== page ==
The rose is one of the most iconic and recognizable flowers, symbolizing love, beauty, war, and even politics. As some of the most popular flowers around the globe, they’re often considered the grandest and most beautiful—proved by their expansive presence in history, literature, and the arts.
It’s no wonder the whole month of June is dedicated to them. With the variety of colors and sizes, they’re the flower of choice for birthdays, special dates, anniversaries, and holidays. The Society of American Florists estimated that 198 million roses were produced for Valentine’s Day alone in 2010.1
Like most of God’s creation, their worth is deeper than lush outward beauty. Rose hips are high in vitamin C. Rose oil purportedly acts as an antidepressant, antiseptic, antispasmodic, antiviral, aphrodisiac, and astringent, among other benefits.2 In India, rose water is used as an anti-inflammatory and antioxidant.3 And let’s not forget Turkish delight, a rose-flavored dessert made popular in the West thanks to C. S. Lewis’s The Lion, the Witch, and the Wardrobe.
The rose is supposedly a very old flower in the fossil record, showing up in deposits in Colorado, Oregon, Montana, and China. Many scientists date these fossils at over 30 million years old. However, we know from the Bible’s record that the earth is only about 6,000 years old. Therefore, rose fossils likely formed in the worldwide flood of Noah’s day.
God created the Rosaceae family in the garden of Eden with other vegetation on the third day of creation (Genesis 1:11–13). But God’s original roses would not have included prickles (what we commonly call thorns), making them a prime example of a perfect creation marred by sin.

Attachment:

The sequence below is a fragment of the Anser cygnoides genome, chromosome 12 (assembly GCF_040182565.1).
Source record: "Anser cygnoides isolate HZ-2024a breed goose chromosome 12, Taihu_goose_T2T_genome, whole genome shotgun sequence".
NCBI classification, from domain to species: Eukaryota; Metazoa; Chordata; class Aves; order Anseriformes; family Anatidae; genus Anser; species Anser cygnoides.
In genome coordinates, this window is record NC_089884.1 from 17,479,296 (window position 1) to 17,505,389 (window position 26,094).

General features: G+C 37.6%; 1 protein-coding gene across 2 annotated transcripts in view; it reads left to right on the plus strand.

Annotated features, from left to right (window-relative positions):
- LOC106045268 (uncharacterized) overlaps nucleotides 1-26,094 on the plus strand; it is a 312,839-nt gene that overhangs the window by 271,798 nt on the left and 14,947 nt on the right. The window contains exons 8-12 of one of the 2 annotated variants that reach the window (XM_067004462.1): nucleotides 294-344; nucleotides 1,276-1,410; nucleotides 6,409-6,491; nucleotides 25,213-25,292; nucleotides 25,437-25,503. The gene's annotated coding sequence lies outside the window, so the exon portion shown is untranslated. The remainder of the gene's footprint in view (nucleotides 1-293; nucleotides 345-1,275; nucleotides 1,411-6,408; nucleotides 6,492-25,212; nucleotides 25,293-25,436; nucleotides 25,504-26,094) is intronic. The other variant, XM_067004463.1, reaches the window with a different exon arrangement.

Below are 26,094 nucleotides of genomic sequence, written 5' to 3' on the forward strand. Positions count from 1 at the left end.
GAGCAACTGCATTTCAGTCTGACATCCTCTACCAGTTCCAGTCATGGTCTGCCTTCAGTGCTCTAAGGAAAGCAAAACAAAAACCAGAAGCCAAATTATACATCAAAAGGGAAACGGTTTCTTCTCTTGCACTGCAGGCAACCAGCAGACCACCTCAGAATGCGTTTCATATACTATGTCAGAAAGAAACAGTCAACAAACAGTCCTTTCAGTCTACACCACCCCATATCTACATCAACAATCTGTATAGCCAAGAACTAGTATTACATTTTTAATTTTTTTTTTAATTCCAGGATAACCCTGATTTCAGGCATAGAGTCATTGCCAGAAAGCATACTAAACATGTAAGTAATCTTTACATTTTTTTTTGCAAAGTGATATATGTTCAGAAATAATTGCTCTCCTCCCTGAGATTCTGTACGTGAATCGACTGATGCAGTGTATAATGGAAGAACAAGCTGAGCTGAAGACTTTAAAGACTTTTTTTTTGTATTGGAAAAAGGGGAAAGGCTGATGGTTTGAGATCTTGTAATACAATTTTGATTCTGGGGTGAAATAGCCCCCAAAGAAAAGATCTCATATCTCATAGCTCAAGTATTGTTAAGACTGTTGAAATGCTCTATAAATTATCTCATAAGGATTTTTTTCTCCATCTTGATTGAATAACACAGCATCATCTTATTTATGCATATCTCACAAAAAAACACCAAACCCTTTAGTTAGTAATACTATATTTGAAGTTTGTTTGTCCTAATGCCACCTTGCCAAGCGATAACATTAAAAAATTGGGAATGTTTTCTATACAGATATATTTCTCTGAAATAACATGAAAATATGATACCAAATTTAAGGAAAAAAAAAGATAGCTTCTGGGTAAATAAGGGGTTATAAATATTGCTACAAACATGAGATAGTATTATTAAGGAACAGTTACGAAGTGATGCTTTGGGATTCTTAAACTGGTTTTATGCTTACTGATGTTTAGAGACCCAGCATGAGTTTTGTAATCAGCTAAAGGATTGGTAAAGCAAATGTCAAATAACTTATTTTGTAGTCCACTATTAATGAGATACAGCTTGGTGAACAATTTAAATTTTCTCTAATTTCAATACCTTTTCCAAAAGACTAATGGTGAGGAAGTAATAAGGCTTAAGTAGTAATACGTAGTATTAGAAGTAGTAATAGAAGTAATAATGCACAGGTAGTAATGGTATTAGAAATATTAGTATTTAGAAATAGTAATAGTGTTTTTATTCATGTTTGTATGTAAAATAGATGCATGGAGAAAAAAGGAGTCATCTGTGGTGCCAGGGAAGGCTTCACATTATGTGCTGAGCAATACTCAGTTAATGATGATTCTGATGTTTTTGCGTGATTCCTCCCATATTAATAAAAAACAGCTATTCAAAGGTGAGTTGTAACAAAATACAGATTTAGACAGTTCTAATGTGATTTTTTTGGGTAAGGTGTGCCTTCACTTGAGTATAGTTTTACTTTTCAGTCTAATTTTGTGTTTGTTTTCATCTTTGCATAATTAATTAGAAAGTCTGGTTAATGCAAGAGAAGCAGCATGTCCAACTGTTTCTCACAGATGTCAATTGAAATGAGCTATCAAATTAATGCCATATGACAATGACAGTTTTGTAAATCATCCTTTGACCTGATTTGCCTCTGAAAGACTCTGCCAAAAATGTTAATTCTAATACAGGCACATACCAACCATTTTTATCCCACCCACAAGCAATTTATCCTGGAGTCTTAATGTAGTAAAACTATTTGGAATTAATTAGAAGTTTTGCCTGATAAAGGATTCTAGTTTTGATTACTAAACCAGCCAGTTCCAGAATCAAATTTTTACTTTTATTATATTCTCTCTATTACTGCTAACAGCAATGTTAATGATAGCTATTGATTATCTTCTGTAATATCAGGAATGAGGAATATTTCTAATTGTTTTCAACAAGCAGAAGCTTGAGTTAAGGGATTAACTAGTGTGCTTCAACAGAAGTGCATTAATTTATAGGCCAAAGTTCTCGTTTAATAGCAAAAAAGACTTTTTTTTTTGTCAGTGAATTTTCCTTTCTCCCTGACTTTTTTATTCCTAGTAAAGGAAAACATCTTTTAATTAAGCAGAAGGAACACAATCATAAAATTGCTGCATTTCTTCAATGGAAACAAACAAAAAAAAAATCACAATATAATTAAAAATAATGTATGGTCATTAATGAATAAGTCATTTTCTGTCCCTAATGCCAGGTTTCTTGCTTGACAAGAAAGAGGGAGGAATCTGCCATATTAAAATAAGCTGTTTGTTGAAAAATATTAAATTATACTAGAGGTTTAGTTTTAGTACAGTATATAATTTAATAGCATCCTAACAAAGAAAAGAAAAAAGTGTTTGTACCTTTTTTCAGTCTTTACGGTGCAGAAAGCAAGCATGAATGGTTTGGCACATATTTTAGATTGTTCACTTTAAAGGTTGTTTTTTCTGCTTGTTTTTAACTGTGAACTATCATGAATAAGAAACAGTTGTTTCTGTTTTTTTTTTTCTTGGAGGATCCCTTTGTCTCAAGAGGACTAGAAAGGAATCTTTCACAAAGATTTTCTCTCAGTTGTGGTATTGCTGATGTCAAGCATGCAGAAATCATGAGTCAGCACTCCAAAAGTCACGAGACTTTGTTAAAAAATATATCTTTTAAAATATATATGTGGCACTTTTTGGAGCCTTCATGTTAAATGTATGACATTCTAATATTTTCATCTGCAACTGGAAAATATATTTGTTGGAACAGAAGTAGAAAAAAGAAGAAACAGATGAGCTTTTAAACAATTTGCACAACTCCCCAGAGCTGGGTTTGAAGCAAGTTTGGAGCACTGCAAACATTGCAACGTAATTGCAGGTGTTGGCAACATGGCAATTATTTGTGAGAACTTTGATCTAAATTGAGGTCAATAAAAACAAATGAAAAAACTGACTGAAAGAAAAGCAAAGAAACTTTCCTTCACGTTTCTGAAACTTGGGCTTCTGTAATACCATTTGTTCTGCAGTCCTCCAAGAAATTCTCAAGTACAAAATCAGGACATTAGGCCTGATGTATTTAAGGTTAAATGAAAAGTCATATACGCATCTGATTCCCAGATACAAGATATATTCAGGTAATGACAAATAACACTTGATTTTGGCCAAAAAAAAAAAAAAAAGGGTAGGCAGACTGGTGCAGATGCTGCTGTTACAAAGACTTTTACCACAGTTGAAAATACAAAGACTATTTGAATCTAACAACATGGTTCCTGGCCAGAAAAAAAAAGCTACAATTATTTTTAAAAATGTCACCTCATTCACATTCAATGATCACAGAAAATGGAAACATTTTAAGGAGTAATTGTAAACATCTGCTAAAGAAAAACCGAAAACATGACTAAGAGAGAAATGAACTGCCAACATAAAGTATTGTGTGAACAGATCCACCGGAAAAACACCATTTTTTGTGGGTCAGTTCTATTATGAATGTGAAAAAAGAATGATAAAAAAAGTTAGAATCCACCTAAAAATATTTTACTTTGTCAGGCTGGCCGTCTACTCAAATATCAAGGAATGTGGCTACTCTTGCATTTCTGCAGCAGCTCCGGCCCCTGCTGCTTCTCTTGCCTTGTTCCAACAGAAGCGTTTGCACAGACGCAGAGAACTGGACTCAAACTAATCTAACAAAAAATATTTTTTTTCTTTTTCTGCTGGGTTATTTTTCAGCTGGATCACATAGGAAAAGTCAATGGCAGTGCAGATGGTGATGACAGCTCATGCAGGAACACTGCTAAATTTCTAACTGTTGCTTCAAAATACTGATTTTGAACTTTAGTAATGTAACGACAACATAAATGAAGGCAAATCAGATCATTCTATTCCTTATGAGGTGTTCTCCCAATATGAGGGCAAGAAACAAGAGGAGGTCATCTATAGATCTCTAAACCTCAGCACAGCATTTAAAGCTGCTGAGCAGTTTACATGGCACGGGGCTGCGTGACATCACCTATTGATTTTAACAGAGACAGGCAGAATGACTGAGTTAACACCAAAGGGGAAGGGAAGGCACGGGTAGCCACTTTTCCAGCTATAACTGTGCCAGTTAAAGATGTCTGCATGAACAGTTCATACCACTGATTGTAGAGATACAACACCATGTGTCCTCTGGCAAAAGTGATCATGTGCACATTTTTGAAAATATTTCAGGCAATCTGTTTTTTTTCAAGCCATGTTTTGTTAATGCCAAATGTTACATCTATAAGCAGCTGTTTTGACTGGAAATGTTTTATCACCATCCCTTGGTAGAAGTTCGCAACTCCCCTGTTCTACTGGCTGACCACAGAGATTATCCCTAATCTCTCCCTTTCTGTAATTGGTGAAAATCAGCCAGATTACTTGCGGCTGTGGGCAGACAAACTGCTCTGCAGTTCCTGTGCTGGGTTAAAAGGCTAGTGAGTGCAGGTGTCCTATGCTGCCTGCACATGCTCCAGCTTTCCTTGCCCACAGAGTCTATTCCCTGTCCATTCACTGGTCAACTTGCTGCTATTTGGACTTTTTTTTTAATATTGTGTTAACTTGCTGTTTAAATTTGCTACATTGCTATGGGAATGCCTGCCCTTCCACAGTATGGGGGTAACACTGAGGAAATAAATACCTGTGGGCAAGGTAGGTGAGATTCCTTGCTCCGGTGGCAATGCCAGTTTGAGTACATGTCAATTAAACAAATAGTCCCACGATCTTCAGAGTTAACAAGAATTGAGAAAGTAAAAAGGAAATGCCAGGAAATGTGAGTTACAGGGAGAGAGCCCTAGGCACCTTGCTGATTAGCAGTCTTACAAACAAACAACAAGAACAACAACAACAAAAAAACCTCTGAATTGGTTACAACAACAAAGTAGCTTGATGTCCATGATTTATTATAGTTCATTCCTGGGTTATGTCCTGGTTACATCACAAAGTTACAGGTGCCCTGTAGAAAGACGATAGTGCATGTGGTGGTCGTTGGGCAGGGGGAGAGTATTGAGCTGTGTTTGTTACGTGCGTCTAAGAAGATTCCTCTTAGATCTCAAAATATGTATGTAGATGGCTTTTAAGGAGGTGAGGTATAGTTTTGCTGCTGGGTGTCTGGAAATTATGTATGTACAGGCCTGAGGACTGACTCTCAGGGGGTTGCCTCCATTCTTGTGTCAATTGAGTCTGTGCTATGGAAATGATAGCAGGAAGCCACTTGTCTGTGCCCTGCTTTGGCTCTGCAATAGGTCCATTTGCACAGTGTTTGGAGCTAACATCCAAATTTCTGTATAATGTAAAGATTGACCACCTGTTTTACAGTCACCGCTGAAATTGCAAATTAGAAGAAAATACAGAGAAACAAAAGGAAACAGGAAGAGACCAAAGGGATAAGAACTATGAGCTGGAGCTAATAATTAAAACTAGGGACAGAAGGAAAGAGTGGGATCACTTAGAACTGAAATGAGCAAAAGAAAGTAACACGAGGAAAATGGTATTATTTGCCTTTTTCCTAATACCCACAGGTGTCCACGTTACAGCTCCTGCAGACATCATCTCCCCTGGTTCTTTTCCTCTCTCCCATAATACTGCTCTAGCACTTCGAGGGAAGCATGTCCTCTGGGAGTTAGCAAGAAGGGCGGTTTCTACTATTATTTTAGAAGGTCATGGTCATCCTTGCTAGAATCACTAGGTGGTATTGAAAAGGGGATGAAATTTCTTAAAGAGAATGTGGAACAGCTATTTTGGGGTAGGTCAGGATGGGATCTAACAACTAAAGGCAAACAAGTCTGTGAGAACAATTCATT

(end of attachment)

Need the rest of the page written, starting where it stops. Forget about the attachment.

In his benevolence, God created living things with the ability to adapt. After Adam and Eve sinned and the earth became cursed, many organisms adapted to the new fallen world: animals now hunted each other, so creatures developed defense-attack structures which helped keep them alive. The ground became cursed, and weeds populated the earth. Plants grew thorns and thistles, which protected them from men and other attackers, for God said, “Thorns and thistles it shall bring forth for you” (Genesis 3:18).
Though our world is cursed and groans for deliverance (Romans 8:22), our Creator did not remove all the pleasures of his creation. There are thorns and thistles on flowers, but God has blessed us with beauty from the vastness of the galaxies to the array of plants and blossoms that color the world. Like its Creator, the rose signifies beauty, love, and presence in history and politics throughout the ages.
This month, take time to smell the roses, and while you do, thank God for his beautiful creation, which he’s given us to enjoy.